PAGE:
Andrea Joyce Heimer: This Must Be The Place

October 20 2021 - January 29 2022

Andrea Joyce Heimer was born in Billings, Montana, and lives in Bellingham, Washington. Heimer’s narrative painting and drawing practice investigates the subject of loneliness—largely informed by autobiographical stories such as her own adoption—in order to examine how humans experience feeling alone. Her work has been covered in outlets including Art in America, Wall Street Journal, New York Times, The New Yorker, New American Paintings, and Huffington Post. 

She received an MFA from the New Hampshire Institute of Art and has taught at the Oregon College of Art and Craft, Emily Carr University of Art and Design, and Western Washington University. Heimer was a 2019 recipient of the Joan Mitchell Foundation Painters & Sculptors Grants, a 2019 Betty Bowen Award finalist, and a 2018 Neddy Award finalist in painting, a 2015 recipient of the 5790projects Award, and a 2013 Neddy Award finalist in painting.

Heimer is represented by Nino Mier Gallery in Los Angeles. Her work has been included in international shows at Almine Rech in Paris, Pinakotheke der Moderne in Munich, and Nino Mier in Brussels. In 2017, Heimer was one of 55 artists selected to participate in the 15th Istanbul Biennial. She is currently pursuing doctoral studies on alternative pedagogies and feminization of post-secondary art education.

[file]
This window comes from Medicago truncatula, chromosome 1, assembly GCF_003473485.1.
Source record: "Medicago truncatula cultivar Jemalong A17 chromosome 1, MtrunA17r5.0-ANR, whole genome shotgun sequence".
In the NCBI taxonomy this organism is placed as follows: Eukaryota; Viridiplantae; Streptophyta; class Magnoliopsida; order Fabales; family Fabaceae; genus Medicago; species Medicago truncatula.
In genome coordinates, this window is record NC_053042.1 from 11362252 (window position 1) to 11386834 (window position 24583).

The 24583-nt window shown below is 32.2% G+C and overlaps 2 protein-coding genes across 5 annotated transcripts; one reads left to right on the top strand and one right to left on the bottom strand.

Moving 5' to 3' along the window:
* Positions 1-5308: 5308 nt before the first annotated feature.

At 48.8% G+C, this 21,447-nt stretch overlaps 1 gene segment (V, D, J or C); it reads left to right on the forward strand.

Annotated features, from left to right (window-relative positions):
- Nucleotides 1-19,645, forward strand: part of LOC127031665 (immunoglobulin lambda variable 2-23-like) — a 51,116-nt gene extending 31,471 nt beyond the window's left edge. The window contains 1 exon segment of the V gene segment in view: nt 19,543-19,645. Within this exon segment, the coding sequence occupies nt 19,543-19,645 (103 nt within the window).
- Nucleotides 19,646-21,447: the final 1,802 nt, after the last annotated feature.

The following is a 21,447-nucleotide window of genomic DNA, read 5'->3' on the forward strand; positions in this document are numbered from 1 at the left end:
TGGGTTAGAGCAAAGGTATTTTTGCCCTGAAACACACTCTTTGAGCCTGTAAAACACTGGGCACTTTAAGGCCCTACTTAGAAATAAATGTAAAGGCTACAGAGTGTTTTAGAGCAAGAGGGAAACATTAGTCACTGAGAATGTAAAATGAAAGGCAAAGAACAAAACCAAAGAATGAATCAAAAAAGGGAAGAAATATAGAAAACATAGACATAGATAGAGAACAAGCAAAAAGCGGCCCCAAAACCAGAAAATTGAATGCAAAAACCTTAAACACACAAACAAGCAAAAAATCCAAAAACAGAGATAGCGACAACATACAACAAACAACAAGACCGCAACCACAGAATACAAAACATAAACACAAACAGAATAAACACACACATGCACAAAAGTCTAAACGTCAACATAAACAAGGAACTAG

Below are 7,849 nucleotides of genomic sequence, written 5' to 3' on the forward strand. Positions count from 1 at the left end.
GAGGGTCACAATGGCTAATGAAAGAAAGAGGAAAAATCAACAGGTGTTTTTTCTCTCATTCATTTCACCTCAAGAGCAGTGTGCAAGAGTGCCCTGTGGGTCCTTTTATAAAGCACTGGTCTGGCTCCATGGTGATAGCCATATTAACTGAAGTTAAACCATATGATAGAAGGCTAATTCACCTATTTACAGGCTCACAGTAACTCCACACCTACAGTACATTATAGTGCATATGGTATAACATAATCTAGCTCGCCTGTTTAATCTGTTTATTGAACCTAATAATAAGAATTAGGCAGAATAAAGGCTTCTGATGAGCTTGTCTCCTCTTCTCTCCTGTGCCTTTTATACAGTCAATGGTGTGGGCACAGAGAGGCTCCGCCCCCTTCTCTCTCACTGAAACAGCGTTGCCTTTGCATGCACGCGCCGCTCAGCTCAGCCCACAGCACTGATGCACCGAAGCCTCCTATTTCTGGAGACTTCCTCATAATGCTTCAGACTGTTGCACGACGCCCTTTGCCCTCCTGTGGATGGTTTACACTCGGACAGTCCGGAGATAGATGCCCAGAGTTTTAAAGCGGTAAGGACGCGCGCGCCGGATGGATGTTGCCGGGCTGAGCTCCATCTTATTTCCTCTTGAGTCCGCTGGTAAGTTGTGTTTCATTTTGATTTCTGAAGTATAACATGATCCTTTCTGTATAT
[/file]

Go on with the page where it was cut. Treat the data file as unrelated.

Artist Statement

“I like to work within a theme, typically connected to my origin story and closed adoption. A few months ago I finally made contact with my biological mother. For the first time I’m learning the circumstances of my existence and my connection to Montana itself (it turns out she was sent to Billings to have me in secrecy before heading back to her life in Ohio). The uncanniness of appearing in Montana as an infant with no connections—a stranger in a strange land—has me thinking about the role of physical place in the construction of who we become.

To that point, each piece is an autobiographical narrative set at a site of personal significance in Montana with emphasis on representing the physicality (structures, landscape, animals) of the place. Personal narratives will intertwine with historical stories linked to that location (to be determined by research, historical documents, and local folklore). In some small way it seems attaching my recollections to the concrete history of these places will tether me in a moment when I feel completely unmoored by new facts about myself. Place is integral to our formation and being. Where we grow up matters to who we become.

The title is a direct reference to the Talking Heads song “This Must Be The Place (Naive Melody)” - a hypnotic aberration of a love song composed almost entirely of non-sequiturs (an apt correlation to my current confusing love/anger/fearful feelings toward my biological mother). I also like its closeness to Montana’s unofficial slogan, The Last Best Place. Also, there is a certain appeal to the offhandedness of the phrase in relation to someone lost or unsure as to where they’re going."